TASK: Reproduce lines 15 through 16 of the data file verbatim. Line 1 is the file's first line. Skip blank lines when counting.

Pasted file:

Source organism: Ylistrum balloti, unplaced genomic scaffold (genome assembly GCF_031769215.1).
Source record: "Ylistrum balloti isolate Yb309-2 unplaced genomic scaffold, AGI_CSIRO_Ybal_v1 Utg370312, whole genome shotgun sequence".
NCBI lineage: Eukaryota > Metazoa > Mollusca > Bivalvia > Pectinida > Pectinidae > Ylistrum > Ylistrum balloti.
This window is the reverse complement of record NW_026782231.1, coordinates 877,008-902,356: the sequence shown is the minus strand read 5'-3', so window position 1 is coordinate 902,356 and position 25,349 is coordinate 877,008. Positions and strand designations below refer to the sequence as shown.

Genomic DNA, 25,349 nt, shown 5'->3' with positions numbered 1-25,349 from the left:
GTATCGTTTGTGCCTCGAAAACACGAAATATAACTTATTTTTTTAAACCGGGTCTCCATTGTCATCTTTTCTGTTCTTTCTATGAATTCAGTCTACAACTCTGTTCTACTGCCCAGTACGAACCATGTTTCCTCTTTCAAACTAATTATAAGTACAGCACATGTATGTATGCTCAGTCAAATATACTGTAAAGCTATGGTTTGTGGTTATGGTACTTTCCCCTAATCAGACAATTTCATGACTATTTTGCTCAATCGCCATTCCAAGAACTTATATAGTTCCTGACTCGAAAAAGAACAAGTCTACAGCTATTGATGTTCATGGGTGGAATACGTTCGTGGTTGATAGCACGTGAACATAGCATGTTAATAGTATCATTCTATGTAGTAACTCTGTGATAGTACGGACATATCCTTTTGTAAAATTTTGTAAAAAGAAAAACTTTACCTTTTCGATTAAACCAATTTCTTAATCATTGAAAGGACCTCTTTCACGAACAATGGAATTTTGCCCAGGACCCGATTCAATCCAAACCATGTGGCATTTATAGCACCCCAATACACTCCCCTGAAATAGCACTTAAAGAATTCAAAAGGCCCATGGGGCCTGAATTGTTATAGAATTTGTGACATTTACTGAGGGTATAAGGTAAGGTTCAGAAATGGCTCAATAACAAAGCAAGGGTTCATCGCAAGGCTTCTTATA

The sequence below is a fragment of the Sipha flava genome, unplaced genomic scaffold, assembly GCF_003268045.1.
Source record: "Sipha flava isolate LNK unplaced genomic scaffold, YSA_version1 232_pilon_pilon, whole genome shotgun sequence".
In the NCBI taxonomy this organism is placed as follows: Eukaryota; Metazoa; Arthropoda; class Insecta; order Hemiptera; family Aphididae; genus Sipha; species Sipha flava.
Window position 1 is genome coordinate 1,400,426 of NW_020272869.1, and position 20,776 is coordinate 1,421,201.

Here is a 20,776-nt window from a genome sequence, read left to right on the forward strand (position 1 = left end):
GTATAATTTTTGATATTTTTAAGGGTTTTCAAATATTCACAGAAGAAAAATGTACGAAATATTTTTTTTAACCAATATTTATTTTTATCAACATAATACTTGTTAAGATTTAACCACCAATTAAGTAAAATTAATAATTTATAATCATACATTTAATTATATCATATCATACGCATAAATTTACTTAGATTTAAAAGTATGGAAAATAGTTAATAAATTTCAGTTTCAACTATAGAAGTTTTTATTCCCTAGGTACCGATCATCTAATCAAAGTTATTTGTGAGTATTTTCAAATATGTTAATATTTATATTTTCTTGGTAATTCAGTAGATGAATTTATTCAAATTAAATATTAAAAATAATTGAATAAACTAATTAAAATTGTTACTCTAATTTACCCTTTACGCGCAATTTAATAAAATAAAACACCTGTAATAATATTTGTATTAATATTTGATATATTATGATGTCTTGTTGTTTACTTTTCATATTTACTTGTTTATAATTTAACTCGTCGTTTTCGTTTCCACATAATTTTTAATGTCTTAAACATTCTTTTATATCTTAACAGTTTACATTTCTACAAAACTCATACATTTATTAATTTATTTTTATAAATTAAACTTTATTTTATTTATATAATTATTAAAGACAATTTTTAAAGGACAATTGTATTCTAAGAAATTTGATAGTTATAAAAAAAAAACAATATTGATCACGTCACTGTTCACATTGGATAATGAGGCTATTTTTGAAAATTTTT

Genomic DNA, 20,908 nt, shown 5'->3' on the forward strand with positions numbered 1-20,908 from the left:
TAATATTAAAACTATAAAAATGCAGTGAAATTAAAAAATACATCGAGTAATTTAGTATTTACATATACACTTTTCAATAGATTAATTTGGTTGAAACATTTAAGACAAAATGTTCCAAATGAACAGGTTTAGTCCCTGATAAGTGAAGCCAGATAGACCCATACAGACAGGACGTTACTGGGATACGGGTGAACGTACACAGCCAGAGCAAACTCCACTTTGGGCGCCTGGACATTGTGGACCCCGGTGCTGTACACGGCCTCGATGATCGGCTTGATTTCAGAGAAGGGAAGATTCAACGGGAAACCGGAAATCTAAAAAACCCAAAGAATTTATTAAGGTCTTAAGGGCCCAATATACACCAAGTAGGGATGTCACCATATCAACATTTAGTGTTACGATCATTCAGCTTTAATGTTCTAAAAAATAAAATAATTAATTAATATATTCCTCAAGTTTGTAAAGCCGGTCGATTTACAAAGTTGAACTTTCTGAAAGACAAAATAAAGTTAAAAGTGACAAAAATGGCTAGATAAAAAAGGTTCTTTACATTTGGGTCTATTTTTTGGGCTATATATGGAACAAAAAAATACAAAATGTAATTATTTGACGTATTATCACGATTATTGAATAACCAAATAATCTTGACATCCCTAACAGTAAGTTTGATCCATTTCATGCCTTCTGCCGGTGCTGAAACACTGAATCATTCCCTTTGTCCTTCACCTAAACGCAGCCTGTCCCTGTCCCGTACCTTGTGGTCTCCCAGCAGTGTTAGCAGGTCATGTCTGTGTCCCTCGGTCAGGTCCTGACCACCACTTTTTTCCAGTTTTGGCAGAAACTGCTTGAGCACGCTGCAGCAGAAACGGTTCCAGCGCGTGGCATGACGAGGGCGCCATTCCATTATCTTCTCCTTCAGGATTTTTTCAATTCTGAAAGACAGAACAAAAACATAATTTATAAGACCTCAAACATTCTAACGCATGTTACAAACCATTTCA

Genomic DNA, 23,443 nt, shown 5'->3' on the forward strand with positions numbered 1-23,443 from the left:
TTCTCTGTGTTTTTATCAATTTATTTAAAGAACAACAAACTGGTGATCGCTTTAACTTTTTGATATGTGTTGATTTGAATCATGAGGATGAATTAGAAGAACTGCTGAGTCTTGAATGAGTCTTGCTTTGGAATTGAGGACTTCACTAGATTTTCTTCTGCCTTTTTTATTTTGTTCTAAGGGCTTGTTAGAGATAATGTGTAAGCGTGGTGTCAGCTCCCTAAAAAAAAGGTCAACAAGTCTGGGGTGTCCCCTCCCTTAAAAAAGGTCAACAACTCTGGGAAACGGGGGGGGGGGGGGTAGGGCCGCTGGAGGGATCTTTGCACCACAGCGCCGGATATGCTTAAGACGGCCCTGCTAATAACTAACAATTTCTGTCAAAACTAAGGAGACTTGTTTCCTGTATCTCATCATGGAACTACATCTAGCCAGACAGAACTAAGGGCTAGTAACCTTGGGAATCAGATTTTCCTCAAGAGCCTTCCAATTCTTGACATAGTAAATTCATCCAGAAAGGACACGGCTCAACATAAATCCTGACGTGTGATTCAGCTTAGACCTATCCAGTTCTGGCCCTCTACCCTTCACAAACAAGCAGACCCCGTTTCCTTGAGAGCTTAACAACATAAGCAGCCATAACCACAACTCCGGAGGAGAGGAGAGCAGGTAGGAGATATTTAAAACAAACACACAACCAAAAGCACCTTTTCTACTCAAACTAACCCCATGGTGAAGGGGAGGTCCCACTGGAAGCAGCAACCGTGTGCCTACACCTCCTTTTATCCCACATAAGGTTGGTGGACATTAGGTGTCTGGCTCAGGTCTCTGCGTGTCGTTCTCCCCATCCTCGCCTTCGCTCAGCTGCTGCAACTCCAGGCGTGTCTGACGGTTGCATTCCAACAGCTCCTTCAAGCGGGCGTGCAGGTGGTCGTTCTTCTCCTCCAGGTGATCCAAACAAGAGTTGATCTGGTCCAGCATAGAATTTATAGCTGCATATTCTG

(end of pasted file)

Genomic DNA, 23,443 nt, shown 5'->3' on the forward strand with positions numbered 1-23,443 from the left:
TTCTCTGTGTTTTTATCAATTTATTTAAAGAACAACAAACTGGTGATCGCTTTAACTTTTTGATATGTGTTGATTTGAATCATGAGGATGAATTAGAAGAACTGCTGAGTCTTGAATGAGTCTTGCTTTGGAATTGAGGACTTCACTAGATTTTCTTCTGCCTTTTTTATTTTGTTCTAAGGGCTTGTTAGAGATAATGTGTAAGCGTGGTGTCAGCTCCCTAAAAAAAAGGTCAACAAGTCTGGGGTGTCCCCTCCCTTAAAAAAGGTCAACAACTCTGGGAAACGGGGGGGGGGGGGGTAGGGCCGCTGGAGGGATCTTTGCACCACAGCGCCGGATATGCTTAAGACGGCCCTGCTAATAACTAACAATTTCTGTCAAAACTAAGGAGACTTGTTTCCTGTATCTCATCATGGAACTACATCTAGCCAGACAGAACTAAGGGCTAGTAACCTTGGGAATCAGATTTTCCTCAAGAGCCTTCCAATTCTTGACATAGTAAATTCATCCAGAAAGGACACGGCTCAACATAAATCCTGACGTGTGATTCAGCTTAGACCTATCCAGTTCTGGCCCTCTACCCTTCACAAACAAGCAGACCCCGTTTCCTTGAGAGCTTAACAACATAAGCAGCCATAACCACAACTCCGGAGGAGAGGAGAGCAGGTAGGAGATATTTAAAACAAACACACAACCAAAAGCACCTTTTCTACTCAAACTAACCCCATGGTGAAGGGGAGGTCCCACTGGAAGCAGCAACCGTGTGCCTACACCTCCTTTTATCCCACATAAGGTTGGTGGACATTAGGTGTCTGGCTCAGGTCTCTGCGTGTCGTTCTCCCCATCCTCGCCTTCGCTCAGCTGCTGCAACTCCAGGCGTGTCTGACGGTTGCATTCCAACAGCTCCTTCAAGCGGGCGTGCAGGTGGTCGTTCTTCTCCTCCAGGTGATCCAAACAAGAGTTGATCTGGTCCAGCATAGAATTTATAGCTGCATATTCTG